It is still controversial whether recurrent GCTs should be treated with intralesional surgery or wide resection. Wide resection decreases the risk of multiple recurrences as compared with intralesional curettage but often necessitates complex skeletal reconstructions associated with higher rates of surgical complications and decreased function [17, 22, 32]. Intralesional curettage offers the possibility of joint preservation and previous studies suggest better limb function after intralesional curettage than after wide resection [32, 42]. However, the benefit in function should not come at the price of unacceptably high rerecurrence rates and increased frequencies of pulmonary metastases. We investigated the risk of rerecurrence after wide resection and intralesional curettage of recurrent GCTs, the factors contributing to the risk of rerecurrence, and the association of surgical treatment and the development of pulmonary metastases.
Our study is subject to several limitations. First, data were gathered from clinical files, and patients were not contacted to assess ultimate function or rerecurrences subsequent to last followup. Thus, we may have underestimated the rerecurrence rate. Second, the total sample size is relatively small limiting the number of patients in each treatment group and our ability to draw conclusions. However, recurrent GCTs are very rare; only two studies have been published specifically focusing on the treatment of recurrent GCTs [3, 45]. Third, we have treated bony and soft tissue recurrences as equivalent outcomes events. However, tumor recurrence mandates treatment in either location, making this an appropriate outcome parameter. As such, acknowledging these limitations, our study adds new information regarding surgical management of recurrent GCTs.
Consistent with previous studies [1, 3, 16, 20, 35], we found wide resection had a lower rerecurrence rate as compared with the rate for the entire collective of patients treated with intralesional curettage. Wide resections required complex reconstructions of the adjacent joints including arthroplasties, allograft prostheses composites, and osteoarticular allografts in eight patients. We did not measure function in the scope of the current study. However, it is reasonable to assume that wide resections were associated with greater functional impairment than joint-preserving intralesional surgery.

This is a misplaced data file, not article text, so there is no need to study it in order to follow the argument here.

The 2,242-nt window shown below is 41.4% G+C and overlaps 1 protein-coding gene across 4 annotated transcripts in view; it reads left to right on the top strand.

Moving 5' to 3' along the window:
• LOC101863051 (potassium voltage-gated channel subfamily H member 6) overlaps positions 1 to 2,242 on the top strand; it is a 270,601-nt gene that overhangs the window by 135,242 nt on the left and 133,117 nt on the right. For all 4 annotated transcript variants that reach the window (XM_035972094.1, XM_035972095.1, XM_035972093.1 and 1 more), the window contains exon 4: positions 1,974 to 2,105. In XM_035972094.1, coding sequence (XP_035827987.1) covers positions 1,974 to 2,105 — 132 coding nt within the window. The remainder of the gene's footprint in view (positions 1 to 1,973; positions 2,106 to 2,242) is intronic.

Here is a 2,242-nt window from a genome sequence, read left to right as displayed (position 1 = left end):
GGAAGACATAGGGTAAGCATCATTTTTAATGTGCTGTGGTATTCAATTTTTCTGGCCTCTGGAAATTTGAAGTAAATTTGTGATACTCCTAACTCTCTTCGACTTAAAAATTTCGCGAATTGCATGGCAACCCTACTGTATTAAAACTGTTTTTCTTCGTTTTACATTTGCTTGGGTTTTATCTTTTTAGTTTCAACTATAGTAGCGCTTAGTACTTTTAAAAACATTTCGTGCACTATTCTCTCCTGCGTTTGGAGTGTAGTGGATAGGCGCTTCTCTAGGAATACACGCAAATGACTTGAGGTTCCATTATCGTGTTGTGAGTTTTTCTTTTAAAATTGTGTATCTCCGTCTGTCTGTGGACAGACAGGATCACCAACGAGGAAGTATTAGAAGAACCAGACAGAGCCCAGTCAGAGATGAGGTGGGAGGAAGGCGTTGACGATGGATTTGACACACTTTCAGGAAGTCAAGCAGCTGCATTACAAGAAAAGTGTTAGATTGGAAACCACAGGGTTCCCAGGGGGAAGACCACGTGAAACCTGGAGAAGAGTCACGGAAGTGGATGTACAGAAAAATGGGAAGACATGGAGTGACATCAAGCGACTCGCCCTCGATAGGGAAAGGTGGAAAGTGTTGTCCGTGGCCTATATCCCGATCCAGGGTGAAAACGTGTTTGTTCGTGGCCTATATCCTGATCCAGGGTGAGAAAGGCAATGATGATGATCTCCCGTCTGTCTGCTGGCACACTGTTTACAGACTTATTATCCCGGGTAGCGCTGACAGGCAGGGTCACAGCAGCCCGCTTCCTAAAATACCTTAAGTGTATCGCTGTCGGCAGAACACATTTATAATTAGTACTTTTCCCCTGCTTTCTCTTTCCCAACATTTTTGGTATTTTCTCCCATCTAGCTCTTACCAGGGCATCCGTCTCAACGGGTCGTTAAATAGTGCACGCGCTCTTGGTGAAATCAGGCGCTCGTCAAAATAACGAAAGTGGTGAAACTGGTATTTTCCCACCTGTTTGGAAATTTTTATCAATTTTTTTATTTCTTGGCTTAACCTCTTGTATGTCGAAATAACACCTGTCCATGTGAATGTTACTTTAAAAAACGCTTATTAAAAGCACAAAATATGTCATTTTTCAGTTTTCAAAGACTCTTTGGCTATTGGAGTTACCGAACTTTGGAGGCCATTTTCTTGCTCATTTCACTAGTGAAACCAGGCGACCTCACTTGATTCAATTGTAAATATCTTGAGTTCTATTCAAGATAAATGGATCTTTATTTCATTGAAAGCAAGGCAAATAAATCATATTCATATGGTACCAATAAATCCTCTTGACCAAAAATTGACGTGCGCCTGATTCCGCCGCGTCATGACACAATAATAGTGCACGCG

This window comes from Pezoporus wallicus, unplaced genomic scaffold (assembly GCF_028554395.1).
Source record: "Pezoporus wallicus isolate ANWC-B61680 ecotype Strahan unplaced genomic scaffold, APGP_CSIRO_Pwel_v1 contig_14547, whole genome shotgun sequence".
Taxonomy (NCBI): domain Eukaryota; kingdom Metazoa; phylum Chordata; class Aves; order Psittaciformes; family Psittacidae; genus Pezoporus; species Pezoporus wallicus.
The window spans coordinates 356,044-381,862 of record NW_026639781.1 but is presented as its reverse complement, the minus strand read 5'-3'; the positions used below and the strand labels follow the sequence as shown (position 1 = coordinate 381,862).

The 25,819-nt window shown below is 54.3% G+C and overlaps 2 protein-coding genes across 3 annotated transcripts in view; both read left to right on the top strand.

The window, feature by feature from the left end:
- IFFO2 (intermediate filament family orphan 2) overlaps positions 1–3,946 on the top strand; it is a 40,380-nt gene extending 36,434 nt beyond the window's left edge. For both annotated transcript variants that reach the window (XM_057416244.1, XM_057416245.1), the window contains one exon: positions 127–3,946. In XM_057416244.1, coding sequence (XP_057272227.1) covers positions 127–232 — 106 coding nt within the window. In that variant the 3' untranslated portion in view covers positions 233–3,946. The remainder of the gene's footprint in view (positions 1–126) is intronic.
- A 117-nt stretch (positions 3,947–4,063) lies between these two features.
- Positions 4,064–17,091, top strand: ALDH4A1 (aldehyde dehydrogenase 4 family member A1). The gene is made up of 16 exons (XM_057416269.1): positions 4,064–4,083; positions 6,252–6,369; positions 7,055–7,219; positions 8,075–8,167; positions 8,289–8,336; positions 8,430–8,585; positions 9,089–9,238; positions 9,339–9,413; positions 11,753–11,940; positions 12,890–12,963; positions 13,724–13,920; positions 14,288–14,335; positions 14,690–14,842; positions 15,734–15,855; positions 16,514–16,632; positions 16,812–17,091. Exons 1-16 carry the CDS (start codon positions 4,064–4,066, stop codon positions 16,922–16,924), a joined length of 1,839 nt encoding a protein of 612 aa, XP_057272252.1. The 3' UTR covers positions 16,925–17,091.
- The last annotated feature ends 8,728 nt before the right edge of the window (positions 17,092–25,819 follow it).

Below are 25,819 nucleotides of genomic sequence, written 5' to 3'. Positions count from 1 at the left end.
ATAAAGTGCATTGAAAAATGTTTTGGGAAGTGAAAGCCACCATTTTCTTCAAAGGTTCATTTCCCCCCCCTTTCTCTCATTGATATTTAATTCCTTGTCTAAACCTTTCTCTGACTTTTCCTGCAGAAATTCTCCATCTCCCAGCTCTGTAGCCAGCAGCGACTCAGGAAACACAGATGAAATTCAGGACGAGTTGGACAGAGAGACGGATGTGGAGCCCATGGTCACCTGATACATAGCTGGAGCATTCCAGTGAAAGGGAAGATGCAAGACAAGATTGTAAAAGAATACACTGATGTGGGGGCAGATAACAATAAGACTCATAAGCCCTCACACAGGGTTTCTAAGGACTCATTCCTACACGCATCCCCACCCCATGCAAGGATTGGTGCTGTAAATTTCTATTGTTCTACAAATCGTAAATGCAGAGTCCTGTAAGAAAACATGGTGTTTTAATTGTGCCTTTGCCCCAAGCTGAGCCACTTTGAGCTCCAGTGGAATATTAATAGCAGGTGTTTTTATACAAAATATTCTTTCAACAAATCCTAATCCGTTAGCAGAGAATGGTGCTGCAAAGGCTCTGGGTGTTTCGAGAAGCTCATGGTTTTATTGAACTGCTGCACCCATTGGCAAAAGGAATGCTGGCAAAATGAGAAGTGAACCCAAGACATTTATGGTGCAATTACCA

When intralesional curettage is performed, local adjuvants such as PMMA, phenol, cryotherapy, and hydrogen peroxide have been reported to reduce the risk of local recurrence [1, 4, 11, 20, 23]. We found use of PMMA instead of bone grafting was associated with a decreased risk of tumor rerecurrence. Similar observations were reported for a series of 66 patients with recurrent GCTs of the axial skeleton and the extremities . Balke et al. reported high-speed burring plus use of PMMA decreased the rerecurrence rate compared with that of intralesional curettage without any additive therapy. PMMA void filling without high-speed burring showed a tendency toward decreased rerecurrence rates. In a smaller series of 19 patients, Vult von Steyern et al.  reported 14 patients treated with repeat curettage and PMMA void filling had no evidence of disease at followup. The impact of PMMA has been attributed to the substance’s thermal and toxic effects on tumor cells [30, 31]. Additionally, PMMA may allow for more aggressive tumor removal owing to its favorable mechanical properties decreasing the risk of collapse of the tumor cavity. Considering the critical importance of thorough tumor removal, this capacity may outweigh the effects of heat-mediated tumor cell death. This suggestion also was made by Ghert et al. .